Short-term stent strut coverage: optical coherence tomography versus high-definition intravascular ultrasound

Magdalena Dobrolińska1, Paweł Gąsior1, Tomasz Roleder2, Andrzej Ochała1, Wojciech Wojakowski1

1Department of Cardiology and Structural Heart Diseases, Medical University of Silesia in Katowice, Katowice, Poland

2Regional Specialist Hospital, Research and Development Center, Wrocław, Poland

Correspondence to:

Prof. Wojciech Wojakowski MD, PhD,

Chief Division of Cardiology and Structural Heart Diseases,

Medical University of Silesia in Katowice,

Ziołowa 45, 40–635 Katowice, Poland,

phone: +48 604 188 669,

e-mail: wojtek.wojakowski@gmail.com

Copyright by the Author(s), 2021

Kardiol Pol. 2021; 79 (7–8): 861–863; DOI: 10.33963/KP.a2021.0026

Received: March 4, 2021

Revision accepted: May 29, 2021

Published online: May 31, 2021


Early healing response following stent implantation plays an essential role in preventing stent thrombosis [1]. Jinnouchi et al. [2] have evaluated the cut-off value of the strut neointimal thickness measured by optical coherence tomography (OCT) using histology as a gold standard. They found that the neointimal thickness of ≥40 µm in OCT is the most sensitive cut-off for the identification of competent strut coverage defined as the presence of endothelial cells along with >2 layers of smooth muscle cells. Hence pathology studies have demonstrated that uncovered struts are the most powerful predictor of late and very late stent thrombosis, those findings are important in daily practice [3]. Therefore, the precise assessment of in vivo stent coverage might be considered a surrogate for a favourable healing response. Intravascular ultrasound (IVUS) guided percutaneous coronary intervention (PCI) has shown its value in reducing adverse events and cardiovascular death [4], but its low resolution remains the main limitation in the assessment of early strut coverage. Furthermore, the rates of IVUS-guided PCI in daily clinical practice remains low [5, 6]. Consequently, high-definition intravascular ultrasound (HD--IVUS) gained interest due to higher resolution and improved image quality. In contrast to OCT, HD-IVUS does not need the additional contrast flush for blood clearance and enables deeper tissue penetration.

Based on the study performed by Jinnouchi et al. [2], we investigated whether HD-IVUS is a viable alternative to OCT for the evaluation of early healing response following stent implantation.


Study population

In this prospective, single-centre study, patients aged 18 years and older undergoing PCI for treatment of de novo coronary lesions with implantation of a bioresorbable polymer sirolimus-eluting stent (BP-SES, Alex PLUS, Balton, Warsaw, Poland) for any clinical indication were enrolled. Major exclusion criteria were renal failure (glomerular filtration rate less than 45 ml/min/1.73 m2), allergy to contrast media or any of the stent components, hemodynamic compromise at presentation, pregnancy as well as participation in other clinical trials. The study was approved by Bioethical Committee and conformed to the Declaration of Helsinki. All patients signed informed consent.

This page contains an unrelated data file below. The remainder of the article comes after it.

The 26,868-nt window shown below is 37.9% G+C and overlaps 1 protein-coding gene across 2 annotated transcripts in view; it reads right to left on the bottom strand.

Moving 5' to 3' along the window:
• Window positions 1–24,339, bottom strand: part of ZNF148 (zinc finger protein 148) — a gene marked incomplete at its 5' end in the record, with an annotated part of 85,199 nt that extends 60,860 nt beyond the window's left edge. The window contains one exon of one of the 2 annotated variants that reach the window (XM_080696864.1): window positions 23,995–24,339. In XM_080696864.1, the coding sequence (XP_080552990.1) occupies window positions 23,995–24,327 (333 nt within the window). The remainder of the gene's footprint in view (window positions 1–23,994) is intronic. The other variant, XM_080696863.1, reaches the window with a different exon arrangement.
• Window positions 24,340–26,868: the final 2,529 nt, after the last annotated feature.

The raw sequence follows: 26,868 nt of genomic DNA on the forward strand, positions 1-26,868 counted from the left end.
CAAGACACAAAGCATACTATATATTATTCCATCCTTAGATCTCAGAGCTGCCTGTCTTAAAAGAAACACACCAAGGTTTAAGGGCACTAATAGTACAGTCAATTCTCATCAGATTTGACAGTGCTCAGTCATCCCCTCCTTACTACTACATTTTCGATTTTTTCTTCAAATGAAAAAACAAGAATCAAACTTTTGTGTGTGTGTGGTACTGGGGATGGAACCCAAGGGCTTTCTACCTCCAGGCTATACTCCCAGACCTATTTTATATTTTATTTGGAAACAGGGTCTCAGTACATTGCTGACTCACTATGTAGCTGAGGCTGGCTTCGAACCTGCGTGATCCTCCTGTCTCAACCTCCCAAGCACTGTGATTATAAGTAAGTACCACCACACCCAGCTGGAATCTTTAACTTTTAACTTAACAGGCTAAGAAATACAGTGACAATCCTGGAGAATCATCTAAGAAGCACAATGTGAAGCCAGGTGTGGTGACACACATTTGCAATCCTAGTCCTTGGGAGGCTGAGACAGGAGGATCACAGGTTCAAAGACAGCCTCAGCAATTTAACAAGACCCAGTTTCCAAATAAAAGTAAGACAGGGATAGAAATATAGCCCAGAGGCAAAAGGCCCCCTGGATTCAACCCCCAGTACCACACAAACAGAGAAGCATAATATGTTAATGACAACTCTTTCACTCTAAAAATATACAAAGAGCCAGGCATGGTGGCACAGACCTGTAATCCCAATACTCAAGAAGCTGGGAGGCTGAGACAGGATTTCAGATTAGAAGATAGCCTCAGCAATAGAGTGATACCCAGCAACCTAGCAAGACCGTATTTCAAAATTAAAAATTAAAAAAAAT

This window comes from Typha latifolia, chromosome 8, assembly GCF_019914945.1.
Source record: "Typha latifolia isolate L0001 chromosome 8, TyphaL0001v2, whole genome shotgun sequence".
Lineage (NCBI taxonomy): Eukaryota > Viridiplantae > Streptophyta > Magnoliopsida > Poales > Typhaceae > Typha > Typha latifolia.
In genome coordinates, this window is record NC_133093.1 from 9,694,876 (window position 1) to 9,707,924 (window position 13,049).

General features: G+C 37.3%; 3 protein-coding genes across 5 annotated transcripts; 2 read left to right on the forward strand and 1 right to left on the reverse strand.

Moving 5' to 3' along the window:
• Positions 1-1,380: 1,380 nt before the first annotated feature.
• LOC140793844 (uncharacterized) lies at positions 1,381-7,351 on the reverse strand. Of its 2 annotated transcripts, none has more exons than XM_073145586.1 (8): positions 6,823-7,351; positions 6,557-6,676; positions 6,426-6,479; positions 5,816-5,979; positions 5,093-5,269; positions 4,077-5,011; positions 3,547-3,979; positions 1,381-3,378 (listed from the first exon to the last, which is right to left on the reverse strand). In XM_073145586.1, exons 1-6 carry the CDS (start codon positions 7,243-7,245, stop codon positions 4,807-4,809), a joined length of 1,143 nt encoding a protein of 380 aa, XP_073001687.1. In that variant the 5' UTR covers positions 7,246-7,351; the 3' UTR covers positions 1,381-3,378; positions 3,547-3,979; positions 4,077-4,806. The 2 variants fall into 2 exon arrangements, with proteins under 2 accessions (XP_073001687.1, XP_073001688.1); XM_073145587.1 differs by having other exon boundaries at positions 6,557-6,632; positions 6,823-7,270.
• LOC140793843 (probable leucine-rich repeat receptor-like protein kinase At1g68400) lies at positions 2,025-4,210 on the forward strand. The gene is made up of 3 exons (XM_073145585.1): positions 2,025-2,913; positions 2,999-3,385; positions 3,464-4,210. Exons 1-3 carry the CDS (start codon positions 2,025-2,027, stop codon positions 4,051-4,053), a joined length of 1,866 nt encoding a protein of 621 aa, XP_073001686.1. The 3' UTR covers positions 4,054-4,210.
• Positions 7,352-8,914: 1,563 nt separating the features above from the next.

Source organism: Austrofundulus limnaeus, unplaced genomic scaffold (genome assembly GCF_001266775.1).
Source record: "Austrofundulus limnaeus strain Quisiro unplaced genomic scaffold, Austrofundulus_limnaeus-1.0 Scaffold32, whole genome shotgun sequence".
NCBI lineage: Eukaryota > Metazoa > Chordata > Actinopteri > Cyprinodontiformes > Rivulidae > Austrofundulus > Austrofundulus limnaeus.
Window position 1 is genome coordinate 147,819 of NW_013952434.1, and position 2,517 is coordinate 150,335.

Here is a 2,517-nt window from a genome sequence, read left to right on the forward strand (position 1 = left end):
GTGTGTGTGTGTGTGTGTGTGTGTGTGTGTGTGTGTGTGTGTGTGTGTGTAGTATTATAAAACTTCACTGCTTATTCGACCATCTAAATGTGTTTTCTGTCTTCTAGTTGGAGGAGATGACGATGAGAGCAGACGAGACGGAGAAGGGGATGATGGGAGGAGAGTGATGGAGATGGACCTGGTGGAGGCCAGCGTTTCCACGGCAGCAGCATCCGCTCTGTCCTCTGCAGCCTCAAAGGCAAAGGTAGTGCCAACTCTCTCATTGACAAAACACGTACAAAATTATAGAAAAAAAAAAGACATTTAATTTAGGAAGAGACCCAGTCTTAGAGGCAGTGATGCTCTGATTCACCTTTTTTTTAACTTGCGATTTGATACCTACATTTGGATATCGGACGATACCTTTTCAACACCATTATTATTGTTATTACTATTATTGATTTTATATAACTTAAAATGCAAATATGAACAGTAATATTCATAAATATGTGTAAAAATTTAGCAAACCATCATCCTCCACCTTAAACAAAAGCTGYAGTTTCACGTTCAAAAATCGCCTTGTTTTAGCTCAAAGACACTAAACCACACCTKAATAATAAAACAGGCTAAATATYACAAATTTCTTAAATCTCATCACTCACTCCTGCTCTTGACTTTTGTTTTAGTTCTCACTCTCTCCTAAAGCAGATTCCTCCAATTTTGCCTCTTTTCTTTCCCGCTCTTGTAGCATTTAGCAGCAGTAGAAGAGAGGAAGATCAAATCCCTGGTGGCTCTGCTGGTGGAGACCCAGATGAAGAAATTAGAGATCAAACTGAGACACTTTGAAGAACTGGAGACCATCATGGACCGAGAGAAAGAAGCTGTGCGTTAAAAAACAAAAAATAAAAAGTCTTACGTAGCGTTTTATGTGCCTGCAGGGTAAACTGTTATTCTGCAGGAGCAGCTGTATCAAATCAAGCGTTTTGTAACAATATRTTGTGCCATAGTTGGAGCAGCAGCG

Stent system description

BP-SES is composed of a laser‐cut cobalt-chromium alloy stent platform with open-cell geometry and a 71 µm struts with a fully biodegradable circumferential coating (copolymer of poly‐L-lactic and glycolic acid) and the anti-proliferative drug sirolimus. Experimental studies showed a 95% release of the drug after 28 days and practically full polymer biodegradation after eight weeks following stent implantation [7].

Optical coherence tomography and high-definition intravascular ultrasound

We performed the analysis of in vivo strut coverage one month after the implantation of 3 BP-SES using HD-IVUS and OCT as a reference. The images were anatomically matched based on vessel branches, calcifications and stent edges. We performed OCT using the iLumien OPTIS Medical system (Abbott Vascular, Santa Clara, CA, USA) and HD-IVUS using ACIST Kodama IVUS catheter device (ACIST Medical System, Eden Prairie, MN, USA). For the OCT image offline analysis of the treated segment, we used the Review Workstation (Abbott, Santa Clara, CA, USA) while HD-IVUS image analysis was performed using CAAS intravascular software (Pie Medical Imaging BV, Maastricht, The Netherlands).

The region of interest was selected between the proximal and distal edges of the stent. The analysis was performed every 1 mm. Malapposition was defined as a distance between the strut blooming and lumen counter more than 71 µm. Furthermore, we measured the number of visible struts, number of covered struts and neointimal thickness at each frame. Definition of the covered strut was explained previously [8]. The neointimal thickness of40 µm measured by OCT was defined as a cut-off value for neointinal strut coverage [2]. The analysis was performed by one observer with at least 5 years of experience with OCT and IVUS images analysis.